Barker said in Skout teen community you can chat with someone immediately, however it is not a chat room. In the "Meet People" screen you are presented a group of pictures of people and you can read about each person on their profile. You can also search people with the same interests.
Once you find someone of interest you can introduce yourself and speak individually. In a chat you have a conversation either in text or, as of recently, you can leave up to a 30 second voice chat.
The sites offer geosocial networking applications for iOS and Android phones, or smartphones, that use Global Positioning System technology to spot nearby social contacts. For safety reasons, most apps do not give the exact location of a person, especially the teen communities.
Frequent Cell Phone Use
Thirty-seven percent of American youth ages 12-17 now have a smartphone, the mobile devices used to access geosocial networking apps, up from 23 percent in 2011, according to a Pew Research Center study on teens and technology.
Female teens are especially likely to be cell-mostly Internet users; 34 percent of teen girls ages 14-17 say they mostly go online using their cell phone, compared with 24 percent of male teens ages 14-17. However, young men and women are equally likely to be smartphone owners.
Barker said social networking sites offer teens the chance for social contact at all hours of the day in contrast to physical locations, which may be inaccessible due to safety concerns or transportation hurdles that affect all teens and particularly those with disabilities.
"Social networking sites can offer community engagement opportunities for kids with chronic illness or disability that might otherwise not have the same opportunities to engage easily or safely with their peers," said Barker.
Fry says she does more of her communication online and through text.
Barker estimates that Skout--which is free--attracts between a million and 1.5 million new users every month and a significant portion are teens all over the world who hold deep conversations and build meaningful relationships.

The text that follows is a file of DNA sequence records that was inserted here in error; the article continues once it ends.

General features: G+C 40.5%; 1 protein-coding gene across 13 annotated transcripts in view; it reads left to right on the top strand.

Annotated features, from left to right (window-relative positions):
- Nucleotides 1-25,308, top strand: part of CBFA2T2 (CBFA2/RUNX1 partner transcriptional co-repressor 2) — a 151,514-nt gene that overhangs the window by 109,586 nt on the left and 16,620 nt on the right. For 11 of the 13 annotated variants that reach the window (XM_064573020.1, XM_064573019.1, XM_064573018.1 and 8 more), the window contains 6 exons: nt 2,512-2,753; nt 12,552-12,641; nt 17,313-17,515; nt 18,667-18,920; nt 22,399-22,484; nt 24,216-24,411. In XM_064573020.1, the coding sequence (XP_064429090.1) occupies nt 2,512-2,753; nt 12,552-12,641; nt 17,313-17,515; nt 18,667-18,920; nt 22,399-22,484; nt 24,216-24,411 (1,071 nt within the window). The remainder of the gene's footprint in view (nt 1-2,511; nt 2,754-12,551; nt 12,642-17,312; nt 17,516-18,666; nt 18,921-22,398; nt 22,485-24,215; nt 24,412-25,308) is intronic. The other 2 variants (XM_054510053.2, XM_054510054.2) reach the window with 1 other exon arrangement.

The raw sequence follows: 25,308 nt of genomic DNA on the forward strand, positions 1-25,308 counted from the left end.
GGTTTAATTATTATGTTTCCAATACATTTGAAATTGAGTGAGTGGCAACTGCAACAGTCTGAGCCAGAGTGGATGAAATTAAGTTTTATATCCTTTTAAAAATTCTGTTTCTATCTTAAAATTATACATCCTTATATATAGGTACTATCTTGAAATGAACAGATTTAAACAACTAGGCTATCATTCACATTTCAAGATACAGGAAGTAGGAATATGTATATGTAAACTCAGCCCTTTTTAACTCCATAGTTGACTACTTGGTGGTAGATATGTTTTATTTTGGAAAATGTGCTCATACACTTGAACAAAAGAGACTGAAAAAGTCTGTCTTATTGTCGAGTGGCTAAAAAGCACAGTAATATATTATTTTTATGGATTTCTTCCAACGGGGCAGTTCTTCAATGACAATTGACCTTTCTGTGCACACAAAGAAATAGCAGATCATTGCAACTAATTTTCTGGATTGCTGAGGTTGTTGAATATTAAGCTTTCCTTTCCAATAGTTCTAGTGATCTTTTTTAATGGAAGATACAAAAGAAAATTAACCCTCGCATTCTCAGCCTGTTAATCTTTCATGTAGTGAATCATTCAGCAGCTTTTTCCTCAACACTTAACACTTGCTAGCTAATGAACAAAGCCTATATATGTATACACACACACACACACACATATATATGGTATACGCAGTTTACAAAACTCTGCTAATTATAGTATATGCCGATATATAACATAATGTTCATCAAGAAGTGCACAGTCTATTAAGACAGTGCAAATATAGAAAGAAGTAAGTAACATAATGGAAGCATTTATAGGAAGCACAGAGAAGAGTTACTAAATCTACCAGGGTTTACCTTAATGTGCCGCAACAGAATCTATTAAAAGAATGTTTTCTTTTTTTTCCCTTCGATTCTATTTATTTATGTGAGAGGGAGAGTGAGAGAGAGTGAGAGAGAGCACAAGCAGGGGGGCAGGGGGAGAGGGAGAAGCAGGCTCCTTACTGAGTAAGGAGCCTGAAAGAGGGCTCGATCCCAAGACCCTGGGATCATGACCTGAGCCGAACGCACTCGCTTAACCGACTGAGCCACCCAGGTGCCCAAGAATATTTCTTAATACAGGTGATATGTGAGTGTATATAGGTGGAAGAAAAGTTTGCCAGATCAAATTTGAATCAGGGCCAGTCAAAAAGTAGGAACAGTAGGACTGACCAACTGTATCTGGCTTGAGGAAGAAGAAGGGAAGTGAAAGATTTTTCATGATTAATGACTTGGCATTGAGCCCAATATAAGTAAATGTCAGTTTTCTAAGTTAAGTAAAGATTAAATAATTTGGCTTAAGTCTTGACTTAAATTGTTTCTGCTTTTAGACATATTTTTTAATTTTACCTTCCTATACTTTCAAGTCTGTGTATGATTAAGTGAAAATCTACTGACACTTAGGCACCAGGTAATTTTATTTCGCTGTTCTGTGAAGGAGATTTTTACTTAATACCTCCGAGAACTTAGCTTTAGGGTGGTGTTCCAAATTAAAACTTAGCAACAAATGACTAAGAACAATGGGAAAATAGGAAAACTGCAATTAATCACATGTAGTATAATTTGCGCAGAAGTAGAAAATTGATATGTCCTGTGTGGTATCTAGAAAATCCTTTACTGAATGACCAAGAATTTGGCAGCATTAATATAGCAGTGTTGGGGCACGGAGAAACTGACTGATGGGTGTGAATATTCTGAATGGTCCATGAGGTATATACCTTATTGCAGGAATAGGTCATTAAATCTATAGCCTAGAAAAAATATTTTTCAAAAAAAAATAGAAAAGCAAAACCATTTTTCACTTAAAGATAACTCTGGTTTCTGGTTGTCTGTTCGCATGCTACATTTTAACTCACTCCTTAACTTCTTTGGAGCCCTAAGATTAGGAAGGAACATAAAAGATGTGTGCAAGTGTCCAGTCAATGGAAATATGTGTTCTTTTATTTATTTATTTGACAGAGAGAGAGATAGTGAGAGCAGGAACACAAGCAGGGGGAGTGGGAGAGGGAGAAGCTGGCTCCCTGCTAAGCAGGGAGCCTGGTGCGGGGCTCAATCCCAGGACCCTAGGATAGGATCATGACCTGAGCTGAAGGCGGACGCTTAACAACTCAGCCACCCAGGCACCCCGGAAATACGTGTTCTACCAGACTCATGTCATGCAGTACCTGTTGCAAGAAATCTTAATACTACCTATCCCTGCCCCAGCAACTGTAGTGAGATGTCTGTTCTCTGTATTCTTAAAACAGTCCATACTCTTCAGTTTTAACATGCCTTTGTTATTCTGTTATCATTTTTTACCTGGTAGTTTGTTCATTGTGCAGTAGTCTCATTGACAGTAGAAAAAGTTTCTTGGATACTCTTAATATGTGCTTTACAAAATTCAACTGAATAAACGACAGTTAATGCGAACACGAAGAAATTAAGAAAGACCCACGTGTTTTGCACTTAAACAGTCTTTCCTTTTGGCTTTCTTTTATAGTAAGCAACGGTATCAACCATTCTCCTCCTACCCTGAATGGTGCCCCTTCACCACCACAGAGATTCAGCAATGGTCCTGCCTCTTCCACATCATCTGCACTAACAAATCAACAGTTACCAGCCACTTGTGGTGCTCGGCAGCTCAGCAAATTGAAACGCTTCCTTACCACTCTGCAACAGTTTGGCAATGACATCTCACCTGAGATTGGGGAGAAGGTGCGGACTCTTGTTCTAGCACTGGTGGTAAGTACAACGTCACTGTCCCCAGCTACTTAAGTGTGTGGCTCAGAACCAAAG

In June of 2012, Skout suspended its teen site after three allegations that contacts that had begun with interactions on the site ended in rapes. In each rape case, the men are accused of posing as teenagers in the teen forum.
Barker said Skout began studying ways to boost the safety of its community members, particularly teens. In July 2012 Skout re-launched and broke the adult and teen community into two separate groups moderated around the clock by staffers.
Barker said teen chats and photos on Skout are now heavily moderated and teens who violate the rules will be quickly banned from the site and their mobile devices will be blocked to prevent them from opening another account.
Hateful words, nude photos and bullying are quickly flagged and the user banned. Block options are also available for teens who feel something is "weird."
Barker says Skout has a trust and safety advisory board of people in FOSI (Family Online Safety Institute), ConnectSafely and Online Safety Journalists to help ensure they run a safe and fun community for teens.
The Skout teen community does not allow anyone under the age of 13 or over the age of 17 to join. When a teen signs up they are first required to provide their age, which Barker said is called age-gating. Unfortunately no site can be 100 percent certain of anyone's age but some apps do require users to login through Facebook, which helps verify that a person is who they say they are.
Rosette Pambakian, publicist for Tinder, a geosocial networking site based out of California popular among college students, said it has the same age restrictions for its teen community. She said Tinder's teen community represents about 5 percent of users and formed by word of mouth "since Tinder is all about finding people in your age group."